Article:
Author: Penelope Douglas
First published January 13, 2020
470 pages, Paperback
Credence by Penelope Douglas is a gripping new adult standalone novel that will keep you on the edge of your seat. Tiernan de Haas has never cared about anything before, having grown up in a world of wealth and privilege without any real love or guidance.
But when her parents suddenly pass away, Tiernan is forced to confront her loneliness and is sent to live with her father’s stepbrother, Jake Van der Berg, and his two sons, Noah and Kaleb, in the mountains of Colorado. As Tiernan adjusts to her new life, she realizes that these men have a say in what she chooses to care about and not care about anymore.
As they teach her to work and survive in the remote woods far away from the rest of the world, she slowly finds her place among them. But lines blur and rules become easy to break when no one else is watching.
One of them has her, the other one wants her, but he’s going to keep her. This is a story of love, family, and survival that is sure to capture your heart.
Credence is a must-read for fans of new adult romance. Suitable for readers 18+.
About the Author
Meet Penelope Douglas, a bestselling author whose captivating books have been translated into nineteen languages. She has written numerous series including The Fall Away Series, The Devil’s Night Series, and several stand-alone novels such as Misconduct, Punk 57, Birthday Girl, Credence, and Tryst Six Venom.
Be on the lookout for her upcoming series, The Hellbent Series and Motel.
When she’s not writing, Penelope resides in New England with her husband and daughter. Stay up-to-date with her latest releases by texting DOUGLAS to 474747 or by visiting her website.
Connect with her on social media through Facebook, Twitter, Pinterest, Amazon, and Instagram.
In her latest novel, Credence, Penelope Douglas showcases her remarkable talent for crafting complex and emotionally charged stories that keep readers on the edge of their seats from start to finish. First published on January 13, 2020, this gripping tale is a must-read for fans of romance, suspense, and drama.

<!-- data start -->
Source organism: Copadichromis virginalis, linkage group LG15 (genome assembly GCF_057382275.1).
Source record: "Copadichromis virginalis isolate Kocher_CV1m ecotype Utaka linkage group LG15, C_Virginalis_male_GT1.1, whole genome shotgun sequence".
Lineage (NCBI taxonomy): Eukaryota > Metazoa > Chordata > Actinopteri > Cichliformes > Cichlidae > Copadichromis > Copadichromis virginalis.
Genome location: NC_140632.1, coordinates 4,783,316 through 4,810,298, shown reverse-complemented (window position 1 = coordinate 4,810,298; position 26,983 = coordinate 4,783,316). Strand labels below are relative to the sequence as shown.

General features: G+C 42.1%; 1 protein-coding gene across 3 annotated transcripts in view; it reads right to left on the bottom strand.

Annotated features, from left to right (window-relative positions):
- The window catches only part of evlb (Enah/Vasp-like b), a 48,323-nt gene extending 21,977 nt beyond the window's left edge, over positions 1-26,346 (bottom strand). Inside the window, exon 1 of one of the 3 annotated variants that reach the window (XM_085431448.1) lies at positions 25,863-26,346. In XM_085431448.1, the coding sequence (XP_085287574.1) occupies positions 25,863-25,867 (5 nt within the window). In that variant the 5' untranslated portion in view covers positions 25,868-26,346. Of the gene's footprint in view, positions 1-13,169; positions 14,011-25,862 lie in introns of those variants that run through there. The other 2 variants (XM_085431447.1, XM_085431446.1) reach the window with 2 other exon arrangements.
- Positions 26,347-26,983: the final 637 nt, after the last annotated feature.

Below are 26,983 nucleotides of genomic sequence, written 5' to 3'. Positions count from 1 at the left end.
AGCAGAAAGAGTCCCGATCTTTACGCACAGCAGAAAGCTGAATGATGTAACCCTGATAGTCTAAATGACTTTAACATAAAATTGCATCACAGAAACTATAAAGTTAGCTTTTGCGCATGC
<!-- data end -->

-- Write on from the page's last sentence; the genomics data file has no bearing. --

Douglas is a bestselling author known for her unique ability to blend different genres seamlessly, and Credence is no exception. Set in the small town of Willow Creek, this novel tells the story of Tiernan de Haas, a troubled young woman who finds herself drawn to her former stepbrothers, Kaleb and Noah Turner.
Despite their complicated past and the disapproval of their families and friends, the three of them embark on a dangerous and passionate romance that threatens to destroy everything they know and love. As the plot unfolds, Douglas skillfully weaves together themes of family, betrayal, trauma, and healing, creating a rich and realistic world that is both captivating and heart-wrenching.
Her writing style is evocative and engaging, with vivid descriptions, strong dialogues, and a deep understanding of human emotions and motivations. The pacing of the story is excellent, with enough twists and turns to keep readers guessing without feeling overwhelmed.
One of the strengths of Credence is its complex and multi-layered characters. Tiernan, Kaleb, and Noah are all flawed and damaged in their own ways, but their struggles and desires are relatable and realistic.
Douglas does an excellent job of portraying their vulnerabilities, strengths, and growth, making them not just believable but also lovable. The secondary characters, including Tiernan’s family and friends, also add depth and complexity to the story, making it feel like a real community.
Another strength of the novel is its exploration of taboo topics such as incest, abuse, addiction, and mental illness. While these subjects are sensitive and controversial, Douglas handles them with care and sensitivity, avoiding sensationalism and judgment.
She shows how these issues can affect individuals and families in different ways, and how they can also be overcome with love, therapy, and support. However, one of the weaknesses of Credence is its lack of diversity.
The cast of characters is predominantly white, heterosexual, and able-bodied, which may limit the appeal of the book to a more diverse audience. Additionally, some readers may find the erotic scenes between the three main characters too graphic or uncomfortable.
Despite these limitations, Credence is a compelling and well-crafted novel that deserves to be read and discussed. It raises important questions about love, sacrifice, and identity, and challenges the reader to think beyond the norm.
It also showcases Penelope Douglas’s extraordinary talent as a storyteller and a world-builder, making her one of the most exciting authors in contemporary romance. I would recommend this book to readers who enjoy steamy, angsty, and suspenseful stories with complex characters and engaging writing.
It may appeal to fans of authors like Tarryn Fisher, Colleen Hoover, or E.L. James, but also to readers who appreciate original and daring narratives. However, I would caution readers who are sensitive to themes of incest, abuse, and trauma to approach this book with care.
On a scale of 1 to 5, I would rate Credence a solid 4.5. It is a highly entertaining, thought-provoking, and emotionally satisfying read that will stay with you long after you finish it.